Shares of Aston Martin fell nearly 16% after the British sports car maker revealed it would give a steep discount on a £576million rights issue as it tries to cut its large debt.
The luxury carmaker revealed on Monday that investors would be able to buy more shares at 103p per share, a steep 78% discount from Friday’s closing price of 480p. Its shares closed down 15.6% at 405p early Monday.
The rights issue was first revealed in July in a total fundraising of £650m, with Saudi Arabia’s Public Investment Fund (PIF) becoming the second largest shareholder by the through an equity investment.
Lawrence Stroll, the billionaire fashion mogul who spearheaded the 2020 bailout, has previously said he has no concerns about taking on investments from the PIF. The fund is headed by Saudi Crown Prince Mohammed bin Salman, who is accused by US intelligence of ordering the 2018 murder of journalist Jamal Khashoggi.
Aston Martin hopes the money will allow it to reduce debt repayments and invest in new electric models. The company has lagged behind some rivals in electric car work, relying instead on sales of gasoline-powered sports cars and newer sport utility vehicles.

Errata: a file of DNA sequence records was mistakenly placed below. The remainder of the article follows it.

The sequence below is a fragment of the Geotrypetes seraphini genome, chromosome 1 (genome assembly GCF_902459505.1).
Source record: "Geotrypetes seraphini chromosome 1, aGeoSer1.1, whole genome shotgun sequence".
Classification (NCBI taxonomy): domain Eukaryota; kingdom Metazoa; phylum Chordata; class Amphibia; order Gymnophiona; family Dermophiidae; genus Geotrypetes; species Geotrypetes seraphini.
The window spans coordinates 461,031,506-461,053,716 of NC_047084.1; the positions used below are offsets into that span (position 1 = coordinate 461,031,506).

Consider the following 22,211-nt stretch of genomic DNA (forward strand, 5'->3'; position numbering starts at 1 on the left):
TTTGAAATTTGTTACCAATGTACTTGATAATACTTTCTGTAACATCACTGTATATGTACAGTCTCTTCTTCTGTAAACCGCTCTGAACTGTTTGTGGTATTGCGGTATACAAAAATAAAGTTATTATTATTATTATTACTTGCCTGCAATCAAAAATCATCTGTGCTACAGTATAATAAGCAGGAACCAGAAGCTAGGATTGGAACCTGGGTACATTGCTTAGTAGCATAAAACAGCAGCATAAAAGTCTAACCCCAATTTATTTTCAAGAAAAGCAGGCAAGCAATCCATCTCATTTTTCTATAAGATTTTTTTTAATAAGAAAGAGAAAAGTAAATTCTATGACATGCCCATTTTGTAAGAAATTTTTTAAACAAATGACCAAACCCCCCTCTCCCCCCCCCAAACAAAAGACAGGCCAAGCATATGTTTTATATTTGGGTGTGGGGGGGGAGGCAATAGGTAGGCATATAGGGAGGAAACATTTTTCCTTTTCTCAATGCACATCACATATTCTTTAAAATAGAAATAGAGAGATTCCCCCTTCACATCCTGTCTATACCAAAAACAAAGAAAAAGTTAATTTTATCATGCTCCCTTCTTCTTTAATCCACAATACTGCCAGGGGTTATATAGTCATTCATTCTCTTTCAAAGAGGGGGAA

The company’s shares have lost nearly four-fifths of their value in the past 12 months as it grapples with high debt payments and stubbornly low sales and supply chain issues. by companies around the world.
Shares of Aston Martin started trading at £19 when it floated on the London Stock Exchange in October 2018. However, since then it has had a torrid period under the stewardship of three different chief executives.
High listing costs meant it needed a bailout in early 2020. That bailout came just at the start of the coronavirus pandemic, forcing its factory to close and putting it through a painful period of reduced job numbers. cars owned by dealers.
The loan he took on during that bailout left him with “a heavy burden of debt and the associated interest costs”, which weighed on profitability, he said on Monday. .
He said there was a “challenging operating environment, impacted by the war in Ukraine, the Covid-19 lockdowns in China, as well as continued supply chain and logistics disruptions”.
Aston Martin said it had made operational improvements including reducing the cost of manufacturing a car by 20% and increasing the company’s brand visibility by naming it after a Formula 1 racing team.
The company ultimately aims to manufacture 10,000 cars per year and generate positive free cash flow by 2024.